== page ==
ALINARI, A PAST CONJUGATED WITH THE PRESENT
2012 marks the 160th anniversary of Fratelli Alinari, a family photographic studio from 1852 until 1920, then a shareholder firm and now a foundation, located in Florence. This continuity makes Fratelli Alinari the oldest firm in the world working in the field of photography, after having been Italy’s most flourishing photographic studio.
Its renown initially arose from the studio’s quality views of works of art. Its commercial reputation then rapidly became established on Italian cultural heritage as a whole, through photographic campaigns that recorded the vestiges of Antiquity, medieval edifices, frescoes and statuary, as well as traditional costumes, sites, towns, picturesque villages and their inhabitants.
Endowed from the beginning with a well-established portrait studio, Alinari also realised commissions for industry, religious institutions and scientific laboratories. The number of photographs produced when the Fratelli Alinari studio was operating thus offers a kaleidoscopic vision of art and Italian society and its transformations in the last third of the 19th century and the first quarter of the 20th.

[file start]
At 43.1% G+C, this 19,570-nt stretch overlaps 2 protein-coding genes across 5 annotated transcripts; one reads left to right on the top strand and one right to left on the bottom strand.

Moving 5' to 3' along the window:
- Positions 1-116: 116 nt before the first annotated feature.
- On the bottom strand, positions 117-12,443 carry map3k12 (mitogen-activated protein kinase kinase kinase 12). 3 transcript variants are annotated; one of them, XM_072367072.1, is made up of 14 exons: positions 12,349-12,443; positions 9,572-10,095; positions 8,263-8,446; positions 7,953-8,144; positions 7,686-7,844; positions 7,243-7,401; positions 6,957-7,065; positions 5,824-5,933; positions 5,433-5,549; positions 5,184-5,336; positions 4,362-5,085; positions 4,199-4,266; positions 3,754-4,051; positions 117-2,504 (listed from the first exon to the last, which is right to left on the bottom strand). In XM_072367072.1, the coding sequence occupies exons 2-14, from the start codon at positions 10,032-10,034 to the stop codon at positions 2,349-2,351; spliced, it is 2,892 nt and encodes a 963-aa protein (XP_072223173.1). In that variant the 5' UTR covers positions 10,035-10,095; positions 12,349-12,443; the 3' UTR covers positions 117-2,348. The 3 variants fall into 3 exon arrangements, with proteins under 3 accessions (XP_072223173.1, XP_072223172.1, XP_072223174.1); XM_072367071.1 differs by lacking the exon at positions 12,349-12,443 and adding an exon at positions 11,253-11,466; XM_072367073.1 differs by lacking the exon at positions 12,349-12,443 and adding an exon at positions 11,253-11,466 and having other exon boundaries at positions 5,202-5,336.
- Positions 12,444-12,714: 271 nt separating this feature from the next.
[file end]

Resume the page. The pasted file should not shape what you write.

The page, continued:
A living place and a place of memory, Alinari continues to play a major role in the photographic landscape, as a photographic publisher, a photography museum and the owner of a photographic fund acquired since the 1930s and, lastly, as a digital online archive covering more than a century and all areas of photographic activity.
Invited to revisit Alinari’s production between 1852 and 1920, Christophe Berthoud, a former ENSP student, has chosen to give an account of the collection’s diversity of themes and genres through the method employed by Italo Calvino in his collection of interlinked tales The Castle of Crossed Destinies (Le Château des destins croisés).
Titled Les Archives Alinari et la Syntaxe du Monde (The Alinari Archives and the Syntax of the World), the exhibition will be organised around Tarot of Marseilles cards like those Calvino used as a ‘narrative machine’ and that he reproduced in the margins of his text. The cards’ combinations will be presented on the walls and will provide a main thread to the exhibition. The exhibition will also pay tribute to Calvino, one of the most popular Italian writers in France, and to his contribution to Oulipo (ouvroir de littérature potentiel), where he joined Raymond Queneau and George Perec in 1973. The Castle of Crossed Destinies explicitly adheres to the Oulipo spirit.
Christophe Berthoud, curator – ENSP 1992
Exhibition produced by Christophe Berthoud, co-produced by the Rencontres d’Arles and Fratelli Alinari. Fondazione per la Storia della Fotografia.